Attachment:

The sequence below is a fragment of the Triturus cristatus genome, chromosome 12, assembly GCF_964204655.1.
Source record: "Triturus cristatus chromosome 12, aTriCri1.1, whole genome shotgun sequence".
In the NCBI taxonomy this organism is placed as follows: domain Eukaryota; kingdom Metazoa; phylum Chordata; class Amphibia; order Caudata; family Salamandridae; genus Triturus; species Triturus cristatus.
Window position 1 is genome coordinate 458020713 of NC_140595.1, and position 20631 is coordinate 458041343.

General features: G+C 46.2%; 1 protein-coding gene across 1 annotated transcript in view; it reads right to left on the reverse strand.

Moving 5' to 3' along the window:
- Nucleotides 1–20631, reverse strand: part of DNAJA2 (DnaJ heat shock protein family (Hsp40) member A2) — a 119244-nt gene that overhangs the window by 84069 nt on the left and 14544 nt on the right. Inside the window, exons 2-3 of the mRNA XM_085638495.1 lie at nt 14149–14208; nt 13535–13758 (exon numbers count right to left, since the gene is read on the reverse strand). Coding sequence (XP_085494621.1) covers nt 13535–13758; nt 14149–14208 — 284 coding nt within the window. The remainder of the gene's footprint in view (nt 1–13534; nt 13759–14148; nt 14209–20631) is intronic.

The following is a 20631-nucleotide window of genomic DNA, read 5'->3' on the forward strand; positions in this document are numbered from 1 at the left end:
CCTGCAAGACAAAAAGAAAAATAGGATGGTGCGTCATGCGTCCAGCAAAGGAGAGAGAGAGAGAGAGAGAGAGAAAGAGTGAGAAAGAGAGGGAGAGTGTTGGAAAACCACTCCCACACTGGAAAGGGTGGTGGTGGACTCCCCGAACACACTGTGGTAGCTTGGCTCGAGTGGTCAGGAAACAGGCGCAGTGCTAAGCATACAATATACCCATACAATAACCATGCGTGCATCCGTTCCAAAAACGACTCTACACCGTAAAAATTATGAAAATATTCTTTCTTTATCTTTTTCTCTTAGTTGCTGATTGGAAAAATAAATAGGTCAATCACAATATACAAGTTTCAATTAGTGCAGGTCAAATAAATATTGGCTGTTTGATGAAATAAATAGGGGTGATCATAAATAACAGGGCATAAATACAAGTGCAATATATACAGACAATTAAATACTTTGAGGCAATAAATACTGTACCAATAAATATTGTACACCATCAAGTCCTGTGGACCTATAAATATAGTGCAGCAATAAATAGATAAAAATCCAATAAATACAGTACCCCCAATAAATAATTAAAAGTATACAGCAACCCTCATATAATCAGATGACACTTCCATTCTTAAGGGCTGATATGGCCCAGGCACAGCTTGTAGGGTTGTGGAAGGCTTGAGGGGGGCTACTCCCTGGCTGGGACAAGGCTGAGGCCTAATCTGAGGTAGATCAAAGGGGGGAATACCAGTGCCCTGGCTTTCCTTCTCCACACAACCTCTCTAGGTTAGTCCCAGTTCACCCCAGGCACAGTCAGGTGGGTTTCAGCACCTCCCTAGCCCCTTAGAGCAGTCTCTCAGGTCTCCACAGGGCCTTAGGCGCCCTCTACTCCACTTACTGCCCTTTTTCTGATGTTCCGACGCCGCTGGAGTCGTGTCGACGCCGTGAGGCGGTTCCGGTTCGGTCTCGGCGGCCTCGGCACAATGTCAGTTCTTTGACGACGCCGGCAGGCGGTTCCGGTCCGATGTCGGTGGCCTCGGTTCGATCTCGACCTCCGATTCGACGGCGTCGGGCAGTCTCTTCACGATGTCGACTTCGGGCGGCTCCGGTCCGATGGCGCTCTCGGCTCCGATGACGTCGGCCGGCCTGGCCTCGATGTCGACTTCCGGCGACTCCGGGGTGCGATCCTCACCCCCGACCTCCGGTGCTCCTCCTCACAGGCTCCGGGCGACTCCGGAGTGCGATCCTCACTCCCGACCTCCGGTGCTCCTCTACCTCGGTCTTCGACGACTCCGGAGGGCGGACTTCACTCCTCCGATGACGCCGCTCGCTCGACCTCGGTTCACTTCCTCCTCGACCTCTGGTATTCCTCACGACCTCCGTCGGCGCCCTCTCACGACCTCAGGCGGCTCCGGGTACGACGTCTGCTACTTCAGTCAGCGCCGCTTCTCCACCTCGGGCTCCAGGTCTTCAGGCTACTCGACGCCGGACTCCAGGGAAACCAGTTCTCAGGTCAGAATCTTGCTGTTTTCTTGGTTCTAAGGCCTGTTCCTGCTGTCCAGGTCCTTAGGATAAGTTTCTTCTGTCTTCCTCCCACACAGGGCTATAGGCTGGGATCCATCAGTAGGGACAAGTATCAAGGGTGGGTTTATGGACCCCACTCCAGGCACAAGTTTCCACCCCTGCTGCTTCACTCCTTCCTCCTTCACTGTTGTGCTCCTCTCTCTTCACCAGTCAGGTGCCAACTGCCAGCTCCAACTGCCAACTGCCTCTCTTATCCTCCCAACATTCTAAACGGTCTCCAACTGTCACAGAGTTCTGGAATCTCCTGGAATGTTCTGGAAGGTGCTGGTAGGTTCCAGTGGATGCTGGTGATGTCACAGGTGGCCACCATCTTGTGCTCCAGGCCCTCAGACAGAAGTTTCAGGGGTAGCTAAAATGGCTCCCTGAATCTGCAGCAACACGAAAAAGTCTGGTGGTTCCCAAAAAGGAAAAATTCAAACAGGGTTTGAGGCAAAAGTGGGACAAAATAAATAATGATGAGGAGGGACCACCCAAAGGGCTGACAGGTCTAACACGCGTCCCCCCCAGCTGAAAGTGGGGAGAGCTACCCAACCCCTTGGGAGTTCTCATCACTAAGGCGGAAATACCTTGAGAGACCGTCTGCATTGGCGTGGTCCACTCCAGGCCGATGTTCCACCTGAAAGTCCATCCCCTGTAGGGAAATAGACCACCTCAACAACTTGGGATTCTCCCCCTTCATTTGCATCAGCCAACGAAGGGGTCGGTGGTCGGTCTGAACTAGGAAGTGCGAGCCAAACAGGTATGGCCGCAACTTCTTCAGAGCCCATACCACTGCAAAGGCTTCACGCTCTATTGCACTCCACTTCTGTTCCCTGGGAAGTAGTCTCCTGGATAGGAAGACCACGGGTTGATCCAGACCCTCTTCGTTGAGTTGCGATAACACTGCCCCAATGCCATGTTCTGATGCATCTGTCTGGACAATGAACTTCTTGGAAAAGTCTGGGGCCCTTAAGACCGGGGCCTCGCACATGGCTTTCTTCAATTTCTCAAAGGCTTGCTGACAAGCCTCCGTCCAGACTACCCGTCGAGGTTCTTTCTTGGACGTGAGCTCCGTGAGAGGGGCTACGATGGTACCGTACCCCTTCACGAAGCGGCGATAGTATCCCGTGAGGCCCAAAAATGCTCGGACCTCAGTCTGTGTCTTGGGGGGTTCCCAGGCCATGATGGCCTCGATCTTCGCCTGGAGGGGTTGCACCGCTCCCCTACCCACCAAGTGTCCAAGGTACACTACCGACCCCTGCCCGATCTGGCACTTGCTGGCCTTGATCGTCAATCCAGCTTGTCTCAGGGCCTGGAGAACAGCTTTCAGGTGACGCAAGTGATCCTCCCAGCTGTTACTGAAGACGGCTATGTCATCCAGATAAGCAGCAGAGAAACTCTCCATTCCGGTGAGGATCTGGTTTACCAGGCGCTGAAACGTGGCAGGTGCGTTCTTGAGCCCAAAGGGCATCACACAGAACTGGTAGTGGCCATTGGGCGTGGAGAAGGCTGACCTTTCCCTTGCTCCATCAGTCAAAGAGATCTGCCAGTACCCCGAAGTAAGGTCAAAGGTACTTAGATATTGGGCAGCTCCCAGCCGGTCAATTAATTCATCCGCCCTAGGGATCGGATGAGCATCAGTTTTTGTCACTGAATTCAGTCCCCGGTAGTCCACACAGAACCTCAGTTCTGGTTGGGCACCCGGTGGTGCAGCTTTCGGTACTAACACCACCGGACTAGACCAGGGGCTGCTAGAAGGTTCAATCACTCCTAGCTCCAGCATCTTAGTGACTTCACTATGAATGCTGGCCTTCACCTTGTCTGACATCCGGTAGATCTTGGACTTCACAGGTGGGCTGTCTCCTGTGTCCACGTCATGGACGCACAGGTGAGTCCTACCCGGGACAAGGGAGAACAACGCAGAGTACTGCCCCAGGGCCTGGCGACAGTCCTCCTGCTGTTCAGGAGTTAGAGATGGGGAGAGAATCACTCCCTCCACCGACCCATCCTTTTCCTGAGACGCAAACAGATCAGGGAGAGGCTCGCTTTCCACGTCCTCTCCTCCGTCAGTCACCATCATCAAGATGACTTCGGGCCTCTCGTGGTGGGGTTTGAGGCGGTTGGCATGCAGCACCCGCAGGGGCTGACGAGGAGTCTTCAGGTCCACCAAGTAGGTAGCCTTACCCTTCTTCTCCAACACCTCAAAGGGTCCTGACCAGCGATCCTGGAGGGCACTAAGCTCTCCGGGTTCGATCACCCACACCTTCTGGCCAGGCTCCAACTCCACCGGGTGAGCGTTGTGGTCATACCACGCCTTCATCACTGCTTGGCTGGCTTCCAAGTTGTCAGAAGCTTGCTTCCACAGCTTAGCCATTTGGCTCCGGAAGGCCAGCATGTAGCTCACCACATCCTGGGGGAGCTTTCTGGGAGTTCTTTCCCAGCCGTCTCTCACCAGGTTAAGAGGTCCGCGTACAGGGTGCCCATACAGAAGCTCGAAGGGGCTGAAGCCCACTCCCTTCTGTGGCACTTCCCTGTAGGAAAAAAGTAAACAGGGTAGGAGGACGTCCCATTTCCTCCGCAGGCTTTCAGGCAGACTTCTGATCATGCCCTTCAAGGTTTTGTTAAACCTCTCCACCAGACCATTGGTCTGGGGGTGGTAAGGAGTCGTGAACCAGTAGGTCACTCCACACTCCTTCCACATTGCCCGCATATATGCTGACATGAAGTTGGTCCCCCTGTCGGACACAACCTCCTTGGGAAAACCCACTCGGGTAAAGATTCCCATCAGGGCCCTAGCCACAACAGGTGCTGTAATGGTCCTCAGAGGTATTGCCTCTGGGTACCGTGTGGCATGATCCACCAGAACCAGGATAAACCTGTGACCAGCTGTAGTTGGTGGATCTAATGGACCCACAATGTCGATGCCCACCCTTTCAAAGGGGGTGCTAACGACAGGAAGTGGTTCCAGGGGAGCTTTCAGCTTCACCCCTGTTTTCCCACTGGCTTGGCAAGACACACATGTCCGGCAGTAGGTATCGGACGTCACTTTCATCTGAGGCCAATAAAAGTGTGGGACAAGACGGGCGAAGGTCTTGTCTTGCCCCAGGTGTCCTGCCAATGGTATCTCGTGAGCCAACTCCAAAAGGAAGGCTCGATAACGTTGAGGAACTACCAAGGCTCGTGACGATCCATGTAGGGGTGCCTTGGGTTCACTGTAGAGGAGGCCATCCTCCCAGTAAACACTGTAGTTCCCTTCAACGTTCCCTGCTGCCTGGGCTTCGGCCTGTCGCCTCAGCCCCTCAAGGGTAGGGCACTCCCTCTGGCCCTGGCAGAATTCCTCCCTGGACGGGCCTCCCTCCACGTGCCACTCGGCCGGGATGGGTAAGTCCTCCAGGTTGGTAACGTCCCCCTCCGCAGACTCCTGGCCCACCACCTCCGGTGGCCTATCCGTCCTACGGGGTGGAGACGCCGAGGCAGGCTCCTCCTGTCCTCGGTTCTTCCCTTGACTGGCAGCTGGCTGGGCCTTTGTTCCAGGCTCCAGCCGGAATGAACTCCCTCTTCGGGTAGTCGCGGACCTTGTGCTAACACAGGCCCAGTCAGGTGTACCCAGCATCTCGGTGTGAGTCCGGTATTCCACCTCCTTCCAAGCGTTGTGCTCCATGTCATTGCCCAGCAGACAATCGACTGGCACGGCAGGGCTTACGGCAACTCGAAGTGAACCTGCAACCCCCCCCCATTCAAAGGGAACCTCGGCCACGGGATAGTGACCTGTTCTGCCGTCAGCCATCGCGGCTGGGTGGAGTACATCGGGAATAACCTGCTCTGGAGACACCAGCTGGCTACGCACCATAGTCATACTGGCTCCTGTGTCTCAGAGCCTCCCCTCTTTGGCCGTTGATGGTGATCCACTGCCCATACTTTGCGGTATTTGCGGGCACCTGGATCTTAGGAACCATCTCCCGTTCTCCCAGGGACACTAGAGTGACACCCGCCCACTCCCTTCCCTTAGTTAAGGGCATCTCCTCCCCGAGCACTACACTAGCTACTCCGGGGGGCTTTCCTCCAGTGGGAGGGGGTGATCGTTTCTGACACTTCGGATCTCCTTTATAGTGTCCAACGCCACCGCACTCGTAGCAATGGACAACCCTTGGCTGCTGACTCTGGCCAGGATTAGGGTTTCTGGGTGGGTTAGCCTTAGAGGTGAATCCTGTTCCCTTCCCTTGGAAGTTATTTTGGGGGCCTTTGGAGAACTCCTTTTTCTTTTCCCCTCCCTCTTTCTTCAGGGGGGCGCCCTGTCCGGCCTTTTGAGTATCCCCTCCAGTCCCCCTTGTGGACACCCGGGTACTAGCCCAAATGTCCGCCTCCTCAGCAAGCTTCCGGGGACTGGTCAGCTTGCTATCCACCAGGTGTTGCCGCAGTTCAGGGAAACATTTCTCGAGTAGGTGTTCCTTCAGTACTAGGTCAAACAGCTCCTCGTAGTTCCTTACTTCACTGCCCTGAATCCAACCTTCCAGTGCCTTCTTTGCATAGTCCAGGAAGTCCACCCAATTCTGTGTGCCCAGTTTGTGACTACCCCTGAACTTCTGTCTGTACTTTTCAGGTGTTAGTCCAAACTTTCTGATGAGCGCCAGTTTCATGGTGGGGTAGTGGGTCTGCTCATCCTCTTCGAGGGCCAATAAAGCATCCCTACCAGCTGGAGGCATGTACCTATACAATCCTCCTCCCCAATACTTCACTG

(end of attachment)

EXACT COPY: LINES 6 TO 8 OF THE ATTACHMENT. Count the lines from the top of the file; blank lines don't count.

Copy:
Moving 5' to 3' along the window:
- Nucleotides 1–20631, reverse strand: part of DNAJA2 (DnaJ heat shock protein family (Hsp40) member A2) — a 119244-nt gene that overhangs the window by 84069 nt on the left and 14544 nt on the right. Inside the window, exons 2-3 of the mRNA XM_085638495.1 lie at nt 14149–14208; nt 13535–13758 (exon numbers count right to left, since the gene is read on the reverse strand). Coding sequence (XP_085494621.1) covers nt 13535–13758; nt 14149–14208 — 284 coding nt within the window. The remainder of the gene's footprint in view (nt 1–13534; nt 13759–14148; nt 14209–20631) is intronic.

The following is a 20631-nucleotide window of genomic DNA, read 5'->3' on the forward strand; positions in this document are numbered from 1 at the left end: